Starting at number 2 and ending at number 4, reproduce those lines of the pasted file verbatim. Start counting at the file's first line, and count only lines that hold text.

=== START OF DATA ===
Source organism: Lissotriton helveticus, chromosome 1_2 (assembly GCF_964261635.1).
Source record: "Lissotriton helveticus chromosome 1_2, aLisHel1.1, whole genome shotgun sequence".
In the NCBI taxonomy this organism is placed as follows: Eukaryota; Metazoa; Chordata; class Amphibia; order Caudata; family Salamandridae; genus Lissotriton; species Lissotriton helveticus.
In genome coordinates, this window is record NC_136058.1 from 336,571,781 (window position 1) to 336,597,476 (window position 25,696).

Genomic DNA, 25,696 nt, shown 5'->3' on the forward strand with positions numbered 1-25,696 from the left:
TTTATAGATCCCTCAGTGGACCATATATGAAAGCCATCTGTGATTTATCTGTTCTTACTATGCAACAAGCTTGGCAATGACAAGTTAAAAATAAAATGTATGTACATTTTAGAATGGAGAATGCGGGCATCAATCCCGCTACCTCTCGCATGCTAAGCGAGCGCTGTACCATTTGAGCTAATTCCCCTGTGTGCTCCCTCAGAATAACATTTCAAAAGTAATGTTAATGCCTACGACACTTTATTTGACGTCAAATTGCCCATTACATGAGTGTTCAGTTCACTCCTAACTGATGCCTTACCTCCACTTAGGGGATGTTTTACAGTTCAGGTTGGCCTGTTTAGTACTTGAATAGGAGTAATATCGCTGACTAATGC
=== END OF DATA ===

Source record: "Lissotriton helveticus chromosome 1_2, aLisHel1.1, whole genome shotgun sequence".
In the NCBI taxonomy this organism is placed as follows: Eukaryota; Metazoa; Chordata; class Amphibia; order Caudata; family Salamandridae; genus Lissotriton; species Lissotriton helveticus.
In genome coordinates, this window is record NC_136058.1 from 336,571,781 (window position 1) to 336,597,476 (window position 25,696).